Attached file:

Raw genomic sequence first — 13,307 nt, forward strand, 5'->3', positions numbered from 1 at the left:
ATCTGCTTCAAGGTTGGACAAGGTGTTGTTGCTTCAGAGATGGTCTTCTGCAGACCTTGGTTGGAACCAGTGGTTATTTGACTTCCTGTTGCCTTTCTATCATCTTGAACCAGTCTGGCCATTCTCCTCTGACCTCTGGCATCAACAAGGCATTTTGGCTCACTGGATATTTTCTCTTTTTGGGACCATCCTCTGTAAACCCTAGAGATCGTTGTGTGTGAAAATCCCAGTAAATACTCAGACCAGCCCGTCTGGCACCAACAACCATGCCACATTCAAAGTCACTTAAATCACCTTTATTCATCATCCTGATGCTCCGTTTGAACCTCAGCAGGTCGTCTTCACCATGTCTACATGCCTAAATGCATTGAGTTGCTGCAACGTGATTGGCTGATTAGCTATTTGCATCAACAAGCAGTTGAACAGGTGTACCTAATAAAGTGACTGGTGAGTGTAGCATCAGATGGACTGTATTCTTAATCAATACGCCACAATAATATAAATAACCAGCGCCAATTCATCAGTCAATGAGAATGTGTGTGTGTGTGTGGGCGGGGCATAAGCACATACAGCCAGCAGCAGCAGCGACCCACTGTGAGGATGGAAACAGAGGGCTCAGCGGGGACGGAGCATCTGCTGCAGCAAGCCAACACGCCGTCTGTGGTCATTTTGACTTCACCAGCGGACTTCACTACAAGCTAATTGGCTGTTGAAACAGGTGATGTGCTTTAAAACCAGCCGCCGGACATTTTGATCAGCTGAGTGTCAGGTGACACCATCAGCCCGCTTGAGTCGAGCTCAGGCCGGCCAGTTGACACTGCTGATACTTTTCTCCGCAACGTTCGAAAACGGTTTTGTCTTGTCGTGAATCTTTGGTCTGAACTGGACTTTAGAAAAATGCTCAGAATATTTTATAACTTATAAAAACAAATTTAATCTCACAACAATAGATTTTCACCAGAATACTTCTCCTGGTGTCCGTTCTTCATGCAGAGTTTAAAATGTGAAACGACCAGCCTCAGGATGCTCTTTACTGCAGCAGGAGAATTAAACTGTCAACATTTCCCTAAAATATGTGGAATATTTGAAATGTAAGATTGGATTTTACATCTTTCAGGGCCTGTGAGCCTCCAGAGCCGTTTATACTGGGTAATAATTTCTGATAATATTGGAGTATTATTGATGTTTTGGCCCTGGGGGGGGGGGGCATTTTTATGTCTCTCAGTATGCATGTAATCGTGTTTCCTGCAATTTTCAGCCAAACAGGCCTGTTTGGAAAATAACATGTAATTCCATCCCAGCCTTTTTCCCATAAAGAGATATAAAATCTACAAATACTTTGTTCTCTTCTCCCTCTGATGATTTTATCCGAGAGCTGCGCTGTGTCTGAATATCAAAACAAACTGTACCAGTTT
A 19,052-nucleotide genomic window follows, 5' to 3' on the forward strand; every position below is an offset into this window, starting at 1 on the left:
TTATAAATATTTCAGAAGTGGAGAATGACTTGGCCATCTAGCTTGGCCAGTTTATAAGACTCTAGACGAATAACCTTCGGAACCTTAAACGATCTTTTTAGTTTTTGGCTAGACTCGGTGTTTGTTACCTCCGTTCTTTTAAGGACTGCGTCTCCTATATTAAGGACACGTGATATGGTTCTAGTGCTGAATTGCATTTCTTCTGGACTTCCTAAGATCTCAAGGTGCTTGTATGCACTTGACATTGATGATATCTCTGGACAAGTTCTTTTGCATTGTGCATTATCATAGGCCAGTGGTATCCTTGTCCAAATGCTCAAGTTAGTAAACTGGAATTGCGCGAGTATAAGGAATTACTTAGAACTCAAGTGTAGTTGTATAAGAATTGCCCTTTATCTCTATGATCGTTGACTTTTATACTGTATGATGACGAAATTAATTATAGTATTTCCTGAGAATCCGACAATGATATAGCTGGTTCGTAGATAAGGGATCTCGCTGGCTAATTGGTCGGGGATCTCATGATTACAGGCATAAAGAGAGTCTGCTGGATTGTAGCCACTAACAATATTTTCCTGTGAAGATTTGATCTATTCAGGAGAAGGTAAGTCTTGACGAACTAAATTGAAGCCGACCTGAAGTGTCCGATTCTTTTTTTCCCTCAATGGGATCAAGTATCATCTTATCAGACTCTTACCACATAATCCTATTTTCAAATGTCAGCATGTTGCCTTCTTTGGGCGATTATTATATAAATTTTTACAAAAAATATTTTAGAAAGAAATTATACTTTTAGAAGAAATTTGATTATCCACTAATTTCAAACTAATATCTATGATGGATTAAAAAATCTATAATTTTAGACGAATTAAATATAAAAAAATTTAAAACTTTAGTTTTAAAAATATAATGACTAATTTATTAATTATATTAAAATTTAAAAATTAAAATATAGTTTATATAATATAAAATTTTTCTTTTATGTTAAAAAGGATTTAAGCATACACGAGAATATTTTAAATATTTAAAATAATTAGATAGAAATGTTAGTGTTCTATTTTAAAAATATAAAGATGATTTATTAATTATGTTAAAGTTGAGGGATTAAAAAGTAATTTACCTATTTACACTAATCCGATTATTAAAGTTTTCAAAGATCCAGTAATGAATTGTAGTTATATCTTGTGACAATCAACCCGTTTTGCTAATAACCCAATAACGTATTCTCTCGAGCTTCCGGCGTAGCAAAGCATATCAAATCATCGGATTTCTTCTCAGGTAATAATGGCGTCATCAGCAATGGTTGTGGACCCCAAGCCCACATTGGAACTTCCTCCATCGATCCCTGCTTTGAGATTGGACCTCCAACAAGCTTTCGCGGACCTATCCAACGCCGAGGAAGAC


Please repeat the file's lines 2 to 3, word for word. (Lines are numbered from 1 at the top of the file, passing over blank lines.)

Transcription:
ATCTGCTTCAAGGTTGGACAAGGTGTTGTTGCTTCAGAGATGGTCTTCTGCAGACCTTGGTTGGAACCAGTGGTTATTTGACTTCCTGTTGCCTTTCTATCATCTTGAACCAGTCTGGCCATTCTCCTCTGACCTCTGGCATCAACAAGGCATTTTGGCTCACTGGATATTTTCTCTTTTTGGGACCATCCTCTGTAAACCCTAGAGATCGTTGTGTGTGAAAATCCCAGTAAATACTCAGACCAGCCCGTCTGGCACCAACAACCATGCCACATTCAAAGTCACTTAAATCACCTTTATTCATCATCCTGATGCTCCGTTTGAACCTCAGCAGGTCGTCTTCACCATGTCTACATGCCTAAATGCATTGAGTTGCTGCAACGTGATTGGCTGATTAGCTATTTGCATCAACAAGCAGTTGAACAGGTGTACCTAATAAAGTGACTGGTGAGTGTAGCATCAGATGGACTGTATTCTTAATCAATACGCCACAATAATATAAATAACCAGCGCCAATTCATCAGTCAATGAGAATGTGTGTGTGTGTGTGGGCGGGGCATAAGCACATACAGCCAGCAGCAGCAGCGACCCACTGTGAGGATGGAAACAGAGGGCTCAGCGGGGACGGAGCATCTGCTGCAGCAAGCCAACACGCCGTCTGTGGTCATTTTGACTTCACCAGCGGACTTCACTACAAGCTAATTGGCTGTTGAAACAGGTGATGTGCTTTAAAACCAGCCGCCGGACATTTTGATCAGCTGAGTGTCAGGTGACACCATCAGCCCGCTTGAGTCGAGCTCAGGCCGGCCAGTTGACACTGCTGATACTTTTCTCCGCAACGTTCGAAAACGGTTTTGTCTTGTCGTGAATCTTTGGTCTGAACTGGACTTTAGAAAAATGCTCAGAATATTTTATAACTTATAAAAACAAATTTAATCTCACAACAATAGATTTTCACCAGAATACTTCTCCTGGTGTCCGTTCTTCATGCAGAGTTTAAAATGTGAAACGACCAGCCTCAGGATGCTCTTTACTGCAGCAGGAGAATTAAACTGTCAACATTTCCCTAAAATATGTGGAATATTTGAAATGTAAGATTGGATTTTACATCTTTCAGGGCCTGTGAGCCTCCAGAGCCGTTTATACTGGGTAATAATTTCTGATAATATTGGAGTATTATTGATGTTTTGGCCCTGGGGGGGGGGGGCATTTTTATGTCTCTCAGTATGCATGTAATCGTGTTTCCTGCAATTTTCAGCCAAACAGGCCTGTTTGGAAAATAACATGTAATTCCATCCCAGCCTTTTTCCCATAAAGAGATATAAAATCTACAAATACTTTGTTCTCTTCTCCCTCTGATGATTTTATCCGAGAGCTGCGCTGTGTCTGAATATCAAAACAAACTGTACCAGTTT
A 19,052-nucleotide genomic window follows, 5' to 3' on the forward strand; every position below is an offset into this window, starting at 1 on the left: